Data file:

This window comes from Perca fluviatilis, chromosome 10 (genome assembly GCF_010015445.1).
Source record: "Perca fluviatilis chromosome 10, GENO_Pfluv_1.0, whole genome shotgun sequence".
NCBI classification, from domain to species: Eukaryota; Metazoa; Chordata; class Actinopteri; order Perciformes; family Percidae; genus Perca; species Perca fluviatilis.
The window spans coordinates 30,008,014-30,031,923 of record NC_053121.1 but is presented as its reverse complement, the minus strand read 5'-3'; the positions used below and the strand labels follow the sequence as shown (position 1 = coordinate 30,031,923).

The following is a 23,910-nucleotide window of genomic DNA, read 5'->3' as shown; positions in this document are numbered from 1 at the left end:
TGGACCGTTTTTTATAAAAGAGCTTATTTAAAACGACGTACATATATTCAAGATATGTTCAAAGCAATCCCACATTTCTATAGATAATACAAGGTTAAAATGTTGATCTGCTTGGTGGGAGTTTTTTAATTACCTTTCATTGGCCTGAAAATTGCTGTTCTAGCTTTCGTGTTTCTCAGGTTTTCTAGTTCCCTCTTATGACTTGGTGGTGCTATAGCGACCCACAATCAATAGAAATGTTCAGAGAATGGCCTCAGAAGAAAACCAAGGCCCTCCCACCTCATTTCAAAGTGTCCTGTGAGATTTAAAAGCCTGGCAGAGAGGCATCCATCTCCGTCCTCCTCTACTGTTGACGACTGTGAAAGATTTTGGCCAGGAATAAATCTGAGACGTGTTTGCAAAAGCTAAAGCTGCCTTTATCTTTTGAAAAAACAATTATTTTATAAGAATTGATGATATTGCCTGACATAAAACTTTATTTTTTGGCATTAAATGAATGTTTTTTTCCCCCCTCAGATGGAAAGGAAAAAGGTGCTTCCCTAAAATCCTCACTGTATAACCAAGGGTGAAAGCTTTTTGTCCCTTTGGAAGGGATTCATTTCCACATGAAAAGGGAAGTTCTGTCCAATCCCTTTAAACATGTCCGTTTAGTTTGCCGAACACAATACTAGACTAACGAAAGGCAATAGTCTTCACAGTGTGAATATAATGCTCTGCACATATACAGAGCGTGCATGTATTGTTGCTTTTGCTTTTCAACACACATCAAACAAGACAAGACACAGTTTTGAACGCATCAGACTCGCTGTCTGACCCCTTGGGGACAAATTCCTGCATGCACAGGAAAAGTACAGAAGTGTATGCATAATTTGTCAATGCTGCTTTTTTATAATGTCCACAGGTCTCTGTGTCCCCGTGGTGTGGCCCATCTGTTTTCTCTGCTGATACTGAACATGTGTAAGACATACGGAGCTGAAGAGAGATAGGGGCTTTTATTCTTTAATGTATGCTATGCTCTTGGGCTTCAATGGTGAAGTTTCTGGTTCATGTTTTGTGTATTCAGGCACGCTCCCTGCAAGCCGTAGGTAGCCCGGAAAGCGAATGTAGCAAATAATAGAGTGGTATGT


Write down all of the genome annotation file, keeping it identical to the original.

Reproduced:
This window comes from Perca fluviatilis, chromosome 10 (genome assembly GCF_010015445.1).
Source record: "Perca fluviatilis chromosome 10, GENO_Pfluv_1.0, whole genome shotgun sequence".
NCBI classification, from domain to species: Eukaryota; Metazoa; Chordata; class Actinopteri; order Perciformes; family Percidae; genus Perca; species Perca fluviatilis.
The window spans coordinates 30,008,014-30,031,923 of record NC_053121.1 but is presented as its reverse complement, the minus strand read 5'-3'; the positions used below and the strand labels follow the sequence as shown (position 1 = coordinate 30,031,923).

The following is a 23,910-nucleotide window of genomic DNA, read 5'->3' as shown; positions in this document are numbered from 1 at the left end:
TGGACCGTTTTTTATAAAAGAGCTTATTTAAAACGACGTACATATATTCAAGATATGTTCAAAGCAATCCCACATTTCTATAGATAATACAAGGTTAAAATGTTGATCTGCTTGGTGGGAGTTTTTTAATTACCTTTCATTGGCCTGAAAATTGCTGTTCTAGCTTTCGTGTTTCTCAGGTTTTCTAGTTCCCTCTTATGACTTGGTGGTGCTATAGCGACCCACAATCAATAGAAATGTTCAGAGAATGGCCTCAGAAGAAAACCAAGGCCCTCCCACCTCATTTCAAAGTGTCCTGTGAGATTTAAAAGCCTGGCAGAGAGGCATCCATCTCCGTCCTCCTCTACTGTTGACGACTGTGAAAGATTTTGGCCAGGAATAAATCTGAGACGTGTTTGCAAAAGCTAAAGCTGCCTTTATCTTTTGAAAAAACAATTATTTTATAAGAATTGATGATATTGCCTGACATAAAACTTTATTTTTTGGCATTAAATGAATGTTTTTTTCCCCCCTCAGATGGAAAGGAAAAAGGTGCTTCCCTAAAATCCTCACTGTATAACCAAGGGTGAAAGCTTTTTGTCCCTTTGGAAGGGATTCATTTCCACATGAAAAGGGAAGTTCTGTCCAATCCCTTTAAACATGTCCGTTTAGTTTGCCGAACACAATACTAGACTAACGAAAGGCAATAGTCTTCACAGTGTGAATATAATGCTCTGCACATATACAGAGCGTGCATGTATTGTTGCTTTTGCTTTTCAACACACATCAAACAAGACAAGACACAGTTTTGAACGCATCAGACTCGCTGTCTGACCCCTTGGGGACAAATTCCTGCATGCACAGGAAAAGTACAGAAGTGTATGCATAATTTGTCAATGCTGCTTTTTTATAATGTCCACAGGTCTCTGTGTCCCCGTGGTGTGGCCCATCTGTTTTCTCTGCTGATACTGAACATGTGTAAGACATACGGAGCTGAAGAGAGATAGGGGCTTTTATTCTTTAATGTATGCTATGCTCTTGGGCTTCAATGGTGAAGTTTCTGGTTCATGTTTTGTGTATTCAGGCACGCTCCCTGCAAGCCGTAGGTAGCCCGGAAAGCGAATGTAGCAAATAATAGAGTGGTATGT